(455c) Improving Economics of Cellulosic Biofuels: An Integrated Strategy for Co?Producing 1,5?Pentanediol and Bioethanol | AIChE

(455c) Improving Economics of Cellulosic Biofuels: An Integrated Strategy for Co?Producing 1,5?Pentanediol and Bioethanol


Huang, K. - Presenter, University of Wisconsin-Madison
Won, W., University of Wisconsin-Madison
Barnett, K. J., University of Wisconsin-Madison
Brentzel, Z., University of Wisconsin-Madison
Alonso, D. M., University of Wisconsin-Madison
Dumesic, J. A., University of Wisconsin-Madison
Huber, G., University of Wisconsin-Madison
Maravelias, C., Princeton University

Lignocellulosic biomass is an abundant and sustainable
feedstock that can be used to produce biofuels and
biobased commodity chemicals. However, the
low oil price and the challenges in applying biorefinery technologies at scale
hamper the commercial production of biofuels. In this presentation we will
discuss a strategy to integrate the production of a high-value coproduct, 1,5-pentanediol (1,5-PDO), along with a typical bioethanol production

1,5-PDO and two other conventional α,ω-diols
(e.g. 1,6-hexandiol and 1,4-butanediol), are building blocks for polyurethane
and polyester plastics. These α,ω-diols are
currently derived from petroleum and, as a group, represent an annual market
over $6 billion. An economically viable approach of producing 1,5-PDO from biomass-derived furfural has been developed
recently (Brentzel et al., 2017; Huang et al., 2017), which offers the potential
to coproduce 1,5-PDO as a high value co-product of bioethanol manufacturing
process to improve cellulosic biorefinery economics. 

this work, we propose a novel strategy that integrates lignocellulosic biomass
fractionation with simultaneous conversion of cellulose and hemicellulose into
ethanol and 1,5-PDO, respectively. First, we
fractionate biomass into its three primary constituents— hemicellulose, cellulose, and lignin—using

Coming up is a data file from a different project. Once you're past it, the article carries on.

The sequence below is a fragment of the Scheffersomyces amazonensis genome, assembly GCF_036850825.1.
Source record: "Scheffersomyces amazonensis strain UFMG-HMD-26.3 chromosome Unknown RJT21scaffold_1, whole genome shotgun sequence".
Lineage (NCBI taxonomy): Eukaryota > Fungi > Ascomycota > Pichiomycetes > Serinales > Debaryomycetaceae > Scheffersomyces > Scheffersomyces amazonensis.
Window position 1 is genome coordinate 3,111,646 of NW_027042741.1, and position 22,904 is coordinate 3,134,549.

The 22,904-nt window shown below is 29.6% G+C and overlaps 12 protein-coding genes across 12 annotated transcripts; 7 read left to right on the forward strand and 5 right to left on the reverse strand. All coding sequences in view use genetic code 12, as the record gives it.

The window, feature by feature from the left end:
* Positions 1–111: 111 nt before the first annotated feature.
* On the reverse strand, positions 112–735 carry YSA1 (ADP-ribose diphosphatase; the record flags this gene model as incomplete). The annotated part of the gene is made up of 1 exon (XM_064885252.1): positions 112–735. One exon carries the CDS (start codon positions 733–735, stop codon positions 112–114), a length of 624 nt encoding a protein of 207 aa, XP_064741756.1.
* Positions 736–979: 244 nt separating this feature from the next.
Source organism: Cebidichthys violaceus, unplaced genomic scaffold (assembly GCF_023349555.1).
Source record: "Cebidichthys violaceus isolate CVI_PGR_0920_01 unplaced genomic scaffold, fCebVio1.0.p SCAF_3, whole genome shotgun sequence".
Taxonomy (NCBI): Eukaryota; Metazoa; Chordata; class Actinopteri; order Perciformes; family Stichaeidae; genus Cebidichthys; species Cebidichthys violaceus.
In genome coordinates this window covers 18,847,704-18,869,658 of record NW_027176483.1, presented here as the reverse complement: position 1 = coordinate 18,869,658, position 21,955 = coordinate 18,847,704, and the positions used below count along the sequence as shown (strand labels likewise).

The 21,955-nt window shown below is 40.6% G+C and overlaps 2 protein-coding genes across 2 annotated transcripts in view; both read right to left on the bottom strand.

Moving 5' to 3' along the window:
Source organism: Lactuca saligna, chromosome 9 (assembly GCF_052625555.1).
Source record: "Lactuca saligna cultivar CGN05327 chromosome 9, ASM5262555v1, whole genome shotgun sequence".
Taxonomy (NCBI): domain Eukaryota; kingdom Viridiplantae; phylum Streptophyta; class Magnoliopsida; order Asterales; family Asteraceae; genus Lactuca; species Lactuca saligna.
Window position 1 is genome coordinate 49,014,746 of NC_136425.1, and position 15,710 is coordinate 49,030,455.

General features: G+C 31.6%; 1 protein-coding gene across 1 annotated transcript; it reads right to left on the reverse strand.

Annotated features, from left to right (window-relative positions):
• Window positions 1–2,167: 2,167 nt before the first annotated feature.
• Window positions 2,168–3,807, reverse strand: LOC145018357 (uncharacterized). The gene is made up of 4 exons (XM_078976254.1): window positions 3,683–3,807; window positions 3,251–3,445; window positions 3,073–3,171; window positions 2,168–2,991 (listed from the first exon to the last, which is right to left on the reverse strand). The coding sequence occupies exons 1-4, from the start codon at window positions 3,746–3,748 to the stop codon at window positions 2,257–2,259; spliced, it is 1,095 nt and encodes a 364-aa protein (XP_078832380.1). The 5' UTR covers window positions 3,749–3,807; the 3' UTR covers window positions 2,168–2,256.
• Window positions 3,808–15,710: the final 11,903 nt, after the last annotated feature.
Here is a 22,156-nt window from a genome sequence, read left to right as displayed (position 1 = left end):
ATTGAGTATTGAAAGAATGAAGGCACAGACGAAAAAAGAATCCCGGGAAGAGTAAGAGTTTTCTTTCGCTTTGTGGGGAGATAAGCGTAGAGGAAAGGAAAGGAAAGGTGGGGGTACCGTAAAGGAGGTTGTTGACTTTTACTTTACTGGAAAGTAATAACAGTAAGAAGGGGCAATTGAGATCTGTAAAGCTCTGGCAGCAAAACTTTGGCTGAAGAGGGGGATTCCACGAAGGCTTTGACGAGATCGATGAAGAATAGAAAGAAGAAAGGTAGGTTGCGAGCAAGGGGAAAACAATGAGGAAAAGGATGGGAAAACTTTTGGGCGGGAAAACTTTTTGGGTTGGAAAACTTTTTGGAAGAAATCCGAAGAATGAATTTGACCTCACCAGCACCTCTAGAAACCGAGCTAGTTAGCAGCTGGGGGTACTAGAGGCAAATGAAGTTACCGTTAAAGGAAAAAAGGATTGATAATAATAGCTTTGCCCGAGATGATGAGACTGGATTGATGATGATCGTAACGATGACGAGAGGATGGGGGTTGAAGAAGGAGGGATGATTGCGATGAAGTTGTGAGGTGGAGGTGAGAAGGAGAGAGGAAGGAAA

γ-valerolactone (GVL) as a solvent (Alonso et
al., 2017), which also enables excellent yields of furfural by dehydration of
xylose. The purified furfural is then used to produce 1,5-PDO
(Huang et al., 2017), and the cellulose portion is converted to ethanol via enzymatic
hydrolysis and fermentation (Humbird et al.,
2011), while the lignin is combusted to generate steam and
electricity. We have developed an experimentally based process simulation model
(mass and energy balances) to determine the economic potential of the
integrated strategy. If we consider a plant processing to 1,000 dry metric
tonne per day white birch feedstock and producing 38,520 ton per year 1,5-PDO
and 19.3 MMgal per year ethanol, the integrated
strategy leads to a minimum ethanol selling price of $1.52 per gallon when
1,5-PDO is sold at $3,100 per ton (Figure 1). It is shown that this strategy
could lower the cost of ethanol produced from biomass by more than two dollars
per gallon. Finally, we perform sensitivity analysis to identify the major
economic drivers of the process and suggest future research directions.

Figure 1. Minimum ethanol selling price as a
function of 1,5-PDO selling price.
The “green” region (1,5-PDO
selling price > $2,775 per ton) indicates that the integrated strategy has
favorable economics for ethanol production compared with the biochemical
conversion process used in NREL 2011 report (Humbird
et al., 2011).


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